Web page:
All on board perished in the icy waters apart from one man, a butcher from Rouen, called Berold, who apparently was only on board to collect a debt owed to him. The Norman nobles in their finery of silk and satin dress would not of stood a chance. The butcher on the other hand had worn warm autumn like clothing. He was said to have been a well-fed man and was also sober, which no doubt helped him survive. He clung to a piece of wood for dear life for more than 10 hours.

The butcher's account of the disaster, which is the only account that we have, reports that the Prince had been put into a lifeboat by his bodyguard, but he could hear the cries of his family and friends begging for him not to leave them.  William persuaded his bodyguard to go back. The White Ship was going down fast and more and more passengers were jumping into the cold waters of the channel.  The Royal lifeboat was swamped with people trying desperately to save themselves.  It was hopeless and soon the lifeboat overturned and sank along with the Prince, his bodyguard, his half-brother Richard, his half-sister Matilda the Countess of Perche, his cousins Stephen and Matilda of Blois, the nephew of the German Emperor Henry V, the young Earl of Chester and most of the heirs to the great estates of England and Normandy.  It is said the screams of the stricken passengers could be heard on the shore at Barfleur and on the boats of the King's fleet up ahead, but it was just thought that the noise was of the drunken party having a good time.  As a result no one went out to sea in order to look for any of the passengers.  The sinking of The White Ship remains one of the biggest tragedy in Royal history.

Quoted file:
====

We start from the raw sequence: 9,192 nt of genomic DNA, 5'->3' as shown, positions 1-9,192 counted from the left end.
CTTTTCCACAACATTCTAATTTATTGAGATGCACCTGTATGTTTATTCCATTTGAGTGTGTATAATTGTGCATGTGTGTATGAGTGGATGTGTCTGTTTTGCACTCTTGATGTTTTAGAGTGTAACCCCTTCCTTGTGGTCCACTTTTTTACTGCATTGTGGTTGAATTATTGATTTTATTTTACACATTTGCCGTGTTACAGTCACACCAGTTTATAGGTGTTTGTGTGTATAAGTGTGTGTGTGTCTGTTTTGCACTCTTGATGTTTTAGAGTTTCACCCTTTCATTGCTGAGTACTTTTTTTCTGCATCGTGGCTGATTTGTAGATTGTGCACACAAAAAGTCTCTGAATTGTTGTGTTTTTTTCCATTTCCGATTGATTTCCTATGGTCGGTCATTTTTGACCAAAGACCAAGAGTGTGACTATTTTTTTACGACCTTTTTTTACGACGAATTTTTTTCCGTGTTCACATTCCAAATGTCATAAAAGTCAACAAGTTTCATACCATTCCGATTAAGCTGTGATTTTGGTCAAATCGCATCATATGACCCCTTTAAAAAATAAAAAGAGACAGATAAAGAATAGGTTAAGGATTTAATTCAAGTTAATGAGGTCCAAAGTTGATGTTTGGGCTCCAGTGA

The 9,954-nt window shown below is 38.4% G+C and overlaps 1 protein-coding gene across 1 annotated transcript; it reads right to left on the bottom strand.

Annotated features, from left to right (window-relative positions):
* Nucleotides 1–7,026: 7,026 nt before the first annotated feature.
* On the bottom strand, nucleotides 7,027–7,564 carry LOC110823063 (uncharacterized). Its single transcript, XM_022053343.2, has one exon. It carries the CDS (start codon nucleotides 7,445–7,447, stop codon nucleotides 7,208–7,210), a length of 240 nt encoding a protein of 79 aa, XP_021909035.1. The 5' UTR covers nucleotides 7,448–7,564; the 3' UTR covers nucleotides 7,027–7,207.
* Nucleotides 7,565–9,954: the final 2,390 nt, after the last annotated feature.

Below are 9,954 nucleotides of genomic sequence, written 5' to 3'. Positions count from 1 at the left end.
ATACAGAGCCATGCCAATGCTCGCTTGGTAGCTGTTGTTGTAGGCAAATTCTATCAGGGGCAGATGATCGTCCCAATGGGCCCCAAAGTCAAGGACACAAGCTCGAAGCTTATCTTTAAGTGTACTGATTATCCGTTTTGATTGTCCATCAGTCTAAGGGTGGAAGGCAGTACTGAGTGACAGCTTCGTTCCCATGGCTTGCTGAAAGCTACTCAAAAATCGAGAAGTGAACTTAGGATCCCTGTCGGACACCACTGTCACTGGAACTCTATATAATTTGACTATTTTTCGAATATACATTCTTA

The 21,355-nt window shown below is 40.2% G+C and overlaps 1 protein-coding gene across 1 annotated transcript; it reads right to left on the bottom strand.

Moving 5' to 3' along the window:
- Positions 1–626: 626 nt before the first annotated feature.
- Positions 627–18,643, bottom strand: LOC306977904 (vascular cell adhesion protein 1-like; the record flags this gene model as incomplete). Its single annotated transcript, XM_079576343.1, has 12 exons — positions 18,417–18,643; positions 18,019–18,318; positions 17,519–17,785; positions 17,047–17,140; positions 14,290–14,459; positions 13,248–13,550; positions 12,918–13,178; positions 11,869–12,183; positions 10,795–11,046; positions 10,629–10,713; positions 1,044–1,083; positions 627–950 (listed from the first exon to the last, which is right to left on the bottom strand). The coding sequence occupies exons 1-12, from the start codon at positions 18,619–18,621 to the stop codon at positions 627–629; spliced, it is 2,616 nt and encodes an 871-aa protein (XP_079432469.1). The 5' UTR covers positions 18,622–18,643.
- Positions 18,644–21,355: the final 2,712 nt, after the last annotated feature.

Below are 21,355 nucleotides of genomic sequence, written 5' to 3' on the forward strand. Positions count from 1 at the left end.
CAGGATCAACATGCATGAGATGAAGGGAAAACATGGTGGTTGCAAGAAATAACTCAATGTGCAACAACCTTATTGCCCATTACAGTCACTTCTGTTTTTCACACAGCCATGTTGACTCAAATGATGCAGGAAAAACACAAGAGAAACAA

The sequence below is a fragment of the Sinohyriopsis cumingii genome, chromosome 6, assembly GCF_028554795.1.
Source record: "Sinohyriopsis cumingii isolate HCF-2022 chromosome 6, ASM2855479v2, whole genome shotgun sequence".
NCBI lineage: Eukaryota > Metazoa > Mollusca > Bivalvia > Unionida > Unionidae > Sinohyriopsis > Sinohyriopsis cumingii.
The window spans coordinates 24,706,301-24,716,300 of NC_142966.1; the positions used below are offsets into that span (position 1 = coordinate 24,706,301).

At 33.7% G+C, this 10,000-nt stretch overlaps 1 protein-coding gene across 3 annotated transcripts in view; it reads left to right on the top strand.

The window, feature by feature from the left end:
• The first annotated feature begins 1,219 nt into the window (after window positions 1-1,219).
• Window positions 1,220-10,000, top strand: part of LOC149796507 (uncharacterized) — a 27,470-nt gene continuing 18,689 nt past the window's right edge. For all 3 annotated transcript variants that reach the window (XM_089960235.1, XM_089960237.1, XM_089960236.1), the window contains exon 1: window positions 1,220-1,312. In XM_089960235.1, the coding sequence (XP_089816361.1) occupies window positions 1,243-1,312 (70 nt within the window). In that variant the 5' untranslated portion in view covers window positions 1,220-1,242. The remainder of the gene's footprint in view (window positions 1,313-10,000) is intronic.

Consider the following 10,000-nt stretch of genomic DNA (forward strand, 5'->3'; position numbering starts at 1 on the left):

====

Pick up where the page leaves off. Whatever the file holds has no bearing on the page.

On hearing the news, Henry was said to have never smiled again.  Henry only had three legitimate children, William, Robert and Matilda. Robert had died before Henry's death.  He had over 20 illegitimate children, four of which were on the White Ship.

The succession to the throne was now at critical point with no male heir.  Henry decided to name Matilda as his heir before he died, but the barons were not yet ready for a woman to rule over them. This led to the civil war between Matilda and Stephen, upon his death.  The King died from over eating of the fish called lamprey.  His physician had warned him not to eat it, but he took no notice. He died in Saint-Denis-en-Lyons (now Lyons-la-ForĂȘt) in Normandy on the 2nd of December 1135 and was buried in Reading Abbey.  The barons who had vowed to support the accession of Matilda to the throne reneged and Stephen, Matilda's cousin, seized the throne.

1 comment:

  1. Hi my names Tom, I have really enjoyed and learned from your 4 blogs so far so please keep it up, I am curious as to how far you plan to write about.

    I personally am particularly interested in the Roman Republic and Empire and the British Empire.